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Thread: Get Form Name?

  1. #1
    Regular Coder doubledee's Avatar
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    Get Form Name?

    How do I get the name of a Form being submitted using $_POST?

    I am trying to add code to protect against CSRF, but in the examples I have seen, they are just assigning the Form's token to a generic $_SESSION variable like this...

    PHP Code:
    $_SESSION['token'] = $token
    If a person had more than one Form open, then you'd have a collision as far as I can see?!

    Yesterday I found a tutorial that prepended the Form's name to Token Name, but I can't find that article today.

    Hope you follow my question?!

    Sincerely,


    Debbie

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    God Emperor Fou-Lu's Avatar
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    You don't. A form itself isn't considered a successful field; you'd need to create a separate entry for it. Pass whatever you need as hidden.
    PHP Code:
    header('HTTP/1.1 420 Enhance Your Calm'); 

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    Quote Originally Posted by Fou-Lu View Post
    You don't. A form itself isn't considered a successful field; you'd need to create a separate entry for it. Pass whatever you need as hidden.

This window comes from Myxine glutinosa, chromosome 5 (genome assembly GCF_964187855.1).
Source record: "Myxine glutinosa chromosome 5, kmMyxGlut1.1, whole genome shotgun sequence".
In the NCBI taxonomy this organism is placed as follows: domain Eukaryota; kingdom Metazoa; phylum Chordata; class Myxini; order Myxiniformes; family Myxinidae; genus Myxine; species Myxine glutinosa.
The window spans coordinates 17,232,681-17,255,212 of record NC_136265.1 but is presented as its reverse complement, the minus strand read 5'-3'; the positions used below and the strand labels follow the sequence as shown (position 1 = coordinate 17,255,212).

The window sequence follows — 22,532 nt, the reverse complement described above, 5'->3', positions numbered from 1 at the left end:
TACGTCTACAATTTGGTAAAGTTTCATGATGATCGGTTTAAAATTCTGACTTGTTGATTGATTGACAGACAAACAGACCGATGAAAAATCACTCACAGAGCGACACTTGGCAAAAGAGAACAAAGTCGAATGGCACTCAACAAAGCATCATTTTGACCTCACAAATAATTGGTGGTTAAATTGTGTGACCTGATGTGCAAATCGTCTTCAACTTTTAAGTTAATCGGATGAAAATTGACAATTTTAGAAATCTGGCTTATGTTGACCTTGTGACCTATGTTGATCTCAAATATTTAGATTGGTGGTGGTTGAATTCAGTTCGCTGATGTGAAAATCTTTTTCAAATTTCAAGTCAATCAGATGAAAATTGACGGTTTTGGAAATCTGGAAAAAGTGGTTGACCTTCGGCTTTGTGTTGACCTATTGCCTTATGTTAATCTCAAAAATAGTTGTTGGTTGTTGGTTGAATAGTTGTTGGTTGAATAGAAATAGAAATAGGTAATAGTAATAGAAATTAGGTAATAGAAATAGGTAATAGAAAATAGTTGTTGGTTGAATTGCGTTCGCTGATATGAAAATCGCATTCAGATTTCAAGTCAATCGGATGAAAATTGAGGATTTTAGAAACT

This is exactly what to do. Make a hidden input and use its name as the basis for the isset statement to personalize the form. I have pages with four forms and it works every time.
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    Regular Coder doubledee's Avatar
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    Quote Originally Posted by DrDOS View Post
    This is exactly what to do. Make a hidden input and use its name as the basis for the isset statement to personalize the form. I have pages with four forms and it works every time.
    Isn't there a cleaner way?

    (I'm going crazy that I can't find this tutorial from yesterday. He did something much more streamlined to prepend the Form's name to the token.)


    Debbie

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    God Emperor Fou-Lu's Avatar
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    Noppers.
    I'm not really "up with" (or whatever the kids call it nowadays ) the HTML standards, but the form itself is a control container. The form in itself is *not* a control, so therefore it will not pass this data to the server.